Sex Differences in Prevalence
Girls are more likely to experience early puberty than boys are. A major reason for this difference is that girls generally undergo puberty earlier than boys normally. Girls also exhibit a larger range of puberty onset (9-16 years of age versus 13-15 years of age for boys), making earlier onset more likely.
Sex Differences in Cause
When boys do experience early puberty, it’s usually not because of the many psychological causes that have been identified in girls. Instead, boys are more likely to have biological causes for their precocious puberty than girls. In particular, boys with precocious puberty often have abnormalities in their endocrine system, such as issues with the adrenal gland or testicular functioning.
Sex Differences in Type of Effects
For many decades researchers believed that boys experience benefits from early puberty while girls experience negative consequences from maturing early. In particular, scientists believed that boys benefit socially from being physically developed because they are likely to be viewed as leaders among their peers. In contrast, girls may feel embarrassed by their early curves and be unready to cope with early sexual advances. While these ideas may be partly correct, recent research indicates that boys who undergo early puberty do have increased levels of psychological distress and adjustment issues compared to their normally developing peers, just like early-maturing girls do.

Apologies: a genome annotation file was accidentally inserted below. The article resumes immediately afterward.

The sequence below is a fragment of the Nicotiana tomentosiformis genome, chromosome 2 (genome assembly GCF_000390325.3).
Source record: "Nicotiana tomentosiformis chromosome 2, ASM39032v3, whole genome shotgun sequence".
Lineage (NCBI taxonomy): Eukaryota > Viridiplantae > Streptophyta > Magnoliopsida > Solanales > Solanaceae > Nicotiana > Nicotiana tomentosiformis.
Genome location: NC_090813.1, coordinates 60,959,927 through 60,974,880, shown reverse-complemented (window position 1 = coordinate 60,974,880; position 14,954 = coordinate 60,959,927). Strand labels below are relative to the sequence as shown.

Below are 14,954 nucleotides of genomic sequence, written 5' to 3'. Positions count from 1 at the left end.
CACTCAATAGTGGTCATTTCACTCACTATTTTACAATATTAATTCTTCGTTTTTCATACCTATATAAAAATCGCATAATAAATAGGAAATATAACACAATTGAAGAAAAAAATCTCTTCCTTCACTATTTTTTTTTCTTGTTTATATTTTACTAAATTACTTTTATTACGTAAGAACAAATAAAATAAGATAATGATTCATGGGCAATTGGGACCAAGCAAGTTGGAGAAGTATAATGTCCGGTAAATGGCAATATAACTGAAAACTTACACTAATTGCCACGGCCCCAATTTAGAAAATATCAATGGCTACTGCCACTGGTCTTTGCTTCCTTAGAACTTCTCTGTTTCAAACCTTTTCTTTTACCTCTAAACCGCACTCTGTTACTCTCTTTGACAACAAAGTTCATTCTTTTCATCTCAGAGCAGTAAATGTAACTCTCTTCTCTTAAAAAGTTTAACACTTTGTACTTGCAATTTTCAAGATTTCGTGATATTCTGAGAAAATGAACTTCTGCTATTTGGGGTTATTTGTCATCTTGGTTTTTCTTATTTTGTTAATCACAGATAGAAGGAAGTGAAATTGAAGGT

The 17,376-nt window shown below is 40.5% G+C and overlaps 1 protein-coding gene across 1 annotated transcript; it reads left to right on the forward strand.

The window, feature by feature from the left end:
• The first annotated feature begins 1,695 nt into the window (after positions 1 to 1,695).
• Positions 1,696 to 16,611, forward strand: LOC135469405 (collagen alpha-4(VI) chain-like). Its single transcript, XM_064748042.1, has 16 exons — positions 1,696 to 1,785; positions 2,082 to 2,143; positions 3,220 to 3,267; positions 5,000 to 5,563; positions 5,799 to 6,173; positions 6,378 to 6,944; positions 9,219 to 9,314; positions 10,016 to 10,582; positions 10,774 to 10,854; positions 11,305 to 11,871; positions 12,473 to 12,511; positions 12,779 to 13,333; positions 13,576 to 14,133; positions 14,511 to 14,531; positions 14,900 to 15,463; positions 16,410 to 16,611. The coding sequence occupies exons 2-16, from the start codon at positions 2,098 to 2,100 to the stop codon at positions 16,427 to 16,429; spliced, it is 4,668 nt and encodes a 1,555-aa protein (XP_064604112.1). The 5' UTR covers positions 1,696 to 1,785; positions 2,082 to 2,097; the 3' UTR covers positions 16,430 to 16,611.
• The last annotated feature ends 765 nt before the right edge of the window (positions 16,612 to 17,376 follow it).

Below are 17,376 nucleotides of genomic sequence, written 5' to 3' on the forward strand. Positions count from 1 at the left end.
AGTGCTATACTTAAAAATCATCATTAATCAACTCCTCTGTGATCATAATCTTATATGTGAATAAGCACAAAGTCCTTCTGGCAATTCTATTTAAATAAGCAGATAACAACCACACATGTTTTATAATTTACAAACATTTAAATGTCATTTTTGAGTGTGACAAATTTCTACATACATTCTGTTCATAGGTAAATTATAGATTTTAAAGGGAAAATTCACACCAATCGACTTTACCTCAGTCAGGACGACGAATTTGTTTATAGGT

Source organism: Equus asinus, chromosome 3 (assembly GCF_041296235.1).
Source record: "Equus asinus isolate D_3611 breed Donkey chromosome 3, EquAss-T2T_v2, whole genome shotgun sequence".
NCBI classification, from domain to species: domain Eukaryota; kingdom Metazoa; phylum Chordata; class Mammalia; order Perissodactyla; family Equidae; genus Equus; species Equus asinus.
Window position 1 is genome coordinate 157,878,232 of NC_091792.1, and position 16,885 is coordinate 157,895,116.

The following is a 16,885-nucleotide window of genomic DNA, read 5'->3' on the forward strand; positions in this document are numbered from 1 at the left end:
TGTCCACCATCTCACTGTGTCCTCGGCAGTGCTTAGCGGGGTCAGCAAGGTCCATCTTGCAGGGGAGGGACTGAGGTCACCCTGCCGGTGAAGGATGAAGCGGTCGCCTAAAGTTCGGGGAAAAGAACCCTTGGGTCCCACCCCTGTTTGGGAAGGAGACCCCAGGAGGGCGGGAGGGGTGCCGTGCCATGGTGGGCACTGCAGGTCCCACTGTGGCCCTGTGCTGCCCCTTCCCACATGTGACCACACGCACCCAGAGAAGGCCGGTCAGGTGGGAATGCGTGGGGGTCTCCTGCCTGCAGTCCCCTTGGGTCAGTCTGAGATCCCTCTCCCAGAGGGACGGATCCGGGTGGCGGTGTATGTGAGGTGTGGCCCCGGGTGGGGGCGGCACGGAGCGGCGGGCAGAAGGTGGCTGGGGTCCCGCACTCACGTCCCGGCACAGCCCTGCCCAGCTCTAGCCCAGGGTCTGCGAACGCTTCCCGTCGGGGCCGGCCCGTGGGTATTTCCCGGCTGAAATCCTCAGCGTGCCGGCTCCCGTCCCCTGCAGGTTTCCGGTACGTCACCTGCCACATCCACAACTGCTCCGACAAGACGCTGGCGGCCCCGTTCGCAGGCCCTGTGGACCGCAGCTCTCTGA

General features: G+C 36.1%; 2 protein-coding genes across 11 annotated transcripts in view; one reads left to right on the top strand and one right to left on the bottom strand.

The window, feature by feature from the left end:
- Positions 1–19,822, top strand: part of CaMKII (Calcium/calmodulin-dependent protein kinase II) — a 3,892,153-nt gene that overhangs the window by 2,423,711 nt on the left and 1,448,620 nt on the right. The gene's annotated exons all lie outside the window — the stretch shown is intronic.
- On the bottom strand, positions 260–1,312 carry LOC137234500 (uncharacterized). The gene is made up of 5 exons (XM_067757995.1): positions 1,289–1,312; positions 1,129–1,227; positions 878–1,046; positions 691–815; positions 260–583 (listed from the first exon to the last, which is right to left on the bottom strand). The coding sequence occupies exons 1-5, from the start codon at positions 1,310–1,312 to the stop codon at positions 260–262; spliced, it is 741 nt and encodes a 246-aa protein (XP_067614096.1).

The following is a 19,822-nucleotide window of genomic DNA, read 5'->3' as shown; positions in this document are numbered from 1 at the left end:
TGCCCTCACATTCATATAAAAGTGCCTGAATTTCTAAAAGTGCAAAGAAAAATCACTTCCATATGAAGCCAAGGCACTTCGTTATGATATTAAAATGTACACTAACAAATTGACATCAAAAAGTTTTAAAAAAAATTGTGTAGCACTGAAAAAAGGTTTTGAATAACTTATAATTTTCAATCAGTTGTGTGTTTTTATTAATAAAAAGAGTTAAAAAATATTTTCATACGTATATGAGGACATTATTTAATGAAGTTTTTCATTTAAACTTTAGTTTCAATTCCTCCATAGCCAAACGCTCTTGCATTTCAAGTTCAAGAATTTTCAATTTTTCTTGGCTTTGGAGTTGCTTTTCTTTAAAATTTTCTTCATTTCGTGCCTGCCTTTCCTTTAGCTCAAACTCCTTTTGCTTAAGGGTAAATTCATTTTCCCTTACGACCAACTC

In other words, boys do not seem to simply benefit from early puberty while girls suffer.